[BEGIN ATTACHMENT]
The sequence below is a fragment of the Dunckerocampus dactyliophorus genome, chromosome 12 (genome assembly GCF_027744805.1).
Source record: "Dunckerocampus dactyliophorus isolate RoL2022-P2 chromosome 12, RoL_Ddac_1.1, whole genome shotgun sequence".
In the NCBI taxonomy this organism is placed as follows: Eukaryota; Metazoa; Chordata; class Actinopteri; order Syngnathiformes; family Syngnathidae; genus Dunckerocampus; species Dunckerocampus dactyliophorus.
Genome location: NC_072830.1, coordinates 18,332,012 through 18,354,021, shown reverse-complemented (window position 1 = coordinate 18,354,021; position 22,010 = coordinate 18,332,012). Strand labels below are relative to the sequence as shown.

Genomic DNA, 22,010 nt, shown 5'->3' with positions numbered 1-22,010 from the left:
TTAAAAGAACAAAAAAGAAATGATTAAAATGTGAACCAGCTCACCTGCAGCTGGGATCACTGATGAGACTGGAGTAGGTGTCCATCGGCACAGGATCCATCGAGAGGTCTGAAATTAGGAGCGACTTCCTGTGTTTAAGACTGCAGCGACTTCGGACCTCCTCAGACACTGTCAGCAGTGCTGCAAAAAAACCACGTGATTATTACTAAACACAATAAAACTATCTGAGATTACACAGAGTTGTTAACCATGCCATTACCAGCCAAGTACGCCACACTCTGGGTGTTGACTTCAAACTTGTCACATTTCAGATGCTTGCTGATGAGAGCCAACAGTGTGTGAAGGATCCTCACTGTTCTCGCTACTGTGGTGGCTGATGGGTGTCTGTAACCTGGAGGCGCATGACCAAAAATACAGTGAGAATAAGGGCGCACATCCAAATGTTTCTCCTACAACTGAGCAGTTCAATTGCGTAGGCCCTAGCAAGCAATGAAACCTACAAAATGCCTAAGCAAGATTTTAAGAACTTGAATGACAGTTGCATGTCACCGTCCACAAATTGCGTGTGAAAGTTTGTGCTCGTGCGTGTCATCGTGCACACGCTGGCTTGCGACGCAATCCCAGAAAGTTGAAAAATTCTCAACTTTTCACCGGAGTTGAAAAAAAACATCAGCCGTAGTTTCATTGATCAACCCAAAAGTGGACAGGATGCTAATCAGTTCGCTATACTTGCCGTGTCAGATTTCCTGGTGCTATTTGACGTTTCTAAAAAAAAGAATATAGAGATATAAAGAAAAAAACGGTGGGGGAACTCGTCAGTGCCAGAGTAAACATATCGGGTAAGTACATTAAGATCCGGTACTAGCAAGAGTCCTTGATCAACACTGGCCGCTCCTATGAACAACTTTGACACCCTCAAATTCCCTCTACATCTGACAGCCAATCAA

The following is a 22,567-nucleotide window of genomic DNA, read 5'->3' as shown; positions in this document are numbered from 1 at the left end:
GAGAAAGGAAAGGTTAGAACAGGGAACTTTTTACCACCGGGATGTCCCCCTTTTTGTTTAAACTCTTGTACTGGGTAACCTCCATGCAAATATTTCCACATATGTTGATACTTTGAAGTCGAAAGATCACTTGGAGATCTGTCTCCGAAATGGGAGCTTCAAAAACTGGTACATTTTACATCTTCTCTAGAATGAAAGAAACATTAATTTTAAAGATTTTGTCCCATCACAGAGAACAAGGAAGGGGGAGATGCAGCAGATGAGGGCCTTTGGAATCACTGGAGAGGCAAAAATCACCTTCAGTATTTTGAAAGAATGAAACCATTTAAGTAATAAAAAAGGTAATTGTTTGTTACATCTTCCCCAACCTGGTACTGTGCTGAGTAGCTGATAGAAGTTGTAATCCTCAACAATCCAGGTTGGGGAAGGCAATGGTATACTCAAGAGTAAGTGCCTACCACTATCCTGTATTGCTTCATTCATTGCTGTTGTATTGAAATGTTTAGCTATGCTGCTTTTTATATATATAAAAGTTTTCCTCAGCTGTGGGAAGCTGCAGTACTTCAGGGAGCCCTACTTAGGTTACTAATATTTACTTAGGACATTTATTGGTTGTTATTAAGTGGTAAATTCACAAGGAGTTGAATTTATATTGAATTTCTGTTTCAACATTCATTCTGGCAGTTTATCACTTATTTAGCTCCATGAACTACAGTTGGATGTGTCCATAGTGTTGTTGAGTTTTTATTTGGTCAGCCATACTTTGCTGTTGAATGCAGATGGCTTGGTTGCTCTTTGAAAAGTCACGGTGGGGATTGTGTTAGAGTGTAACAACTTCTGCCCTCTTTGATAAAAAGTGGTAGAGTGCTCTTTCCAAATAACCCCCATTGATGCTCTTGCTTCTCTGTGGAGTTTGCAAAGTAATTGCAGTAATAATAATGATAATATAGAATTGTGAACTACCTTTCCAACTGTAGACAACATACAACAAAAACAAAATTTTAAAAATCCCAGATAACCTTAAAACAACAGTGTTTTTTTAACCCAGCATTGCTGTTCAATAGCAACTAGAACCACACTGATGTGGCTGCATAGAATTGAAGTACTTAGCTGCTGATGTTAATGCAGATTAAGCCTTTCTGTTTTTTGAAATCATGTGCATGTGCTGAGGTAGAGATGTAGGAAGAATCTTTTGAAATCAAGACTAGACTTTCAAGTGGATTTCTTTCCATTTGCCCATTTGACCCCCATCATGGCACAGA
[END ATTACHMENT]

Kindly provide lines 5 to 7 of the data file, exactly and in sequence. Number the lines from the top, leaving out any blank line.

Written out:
Genomic DNA, 22,010 nt, shown 5'->3' with positions numbered 1-22,010 from the left:
TTAAAAGAACAAAAAAGAAATGATTAAAATGTGAACCAGCTCACCTGCAGCTGGGATCACTGATGAGACTGGAGTAGGTGTCCATCGGCACAGGATCCATCGAGAGGTCTGAAATTAGGAGCGACTTCCTGTGTTTAAGACTGCAGCGACTTCGGACCTCCTCAGACACTGTCAGCAGTGCTGCAAAAAAACCACGTGATTATTACTAAACACAATAAAACTATCTGAGATTACACAGAGTTGTTAACCATGCCATTACCAGCCAAGTACGCCACACTCTGGGTGTTGACTTCAAACTTGTCACATTTCAGATGCTTGCTGATGAGAGCCAACAGTGTGTGAAGGATCCTCACTGTTCTCGCTACTGTGGTGGCTGATGGGTGTCTGTAACCTGGAGGCGCATGACCAAAAATACAGTGAGAATAAGGGCGCACATCCAAATGTTTCTCCTACAACTGAGCAGTTCAATTGCGTAGGCCCTAGCAAGCAATGAAACCTACAAAATGCCTAAGCAAGATTTTAAGAACTTGAATGACAGTTGCATGTCACCGTCCACAAATTGCGTGTGAAAGTTTGTGCTCGTGCGTGTCATCGTGCACACGCTGGCTTGCGACGCAATCCCAGAAAGTTGAAAAATTCTCAACTTTTCACCGGAGTTGAAAAAAAACATCAGCCGTAGTTTCATTGATCAACCCAAAAGTGGACAGGATGCTAATCAGTTCGCTATACTTGCCGTGTCAGATTTCCTGGTGCTATTTGACGTTTCTAAAAAAAAGAATATAGAGATATAAAGAAAAAAACGGTGGGGGAACTCGTCAGTGCCAGAGTAAACATATCGGGTAAGTACATTAAGATCCGGTACTAGCAAGAGTCCTTGATCAACACTGGCCGCTCCTATGAACAACTTTGACACCCTCAAATTCCCTCTACATCTGACAGCCAATCAA

The following is a 22,567-nucleotide window of genomic DNA, read 5'->3' as shown; positions in this document are numbered from 1 at the left end: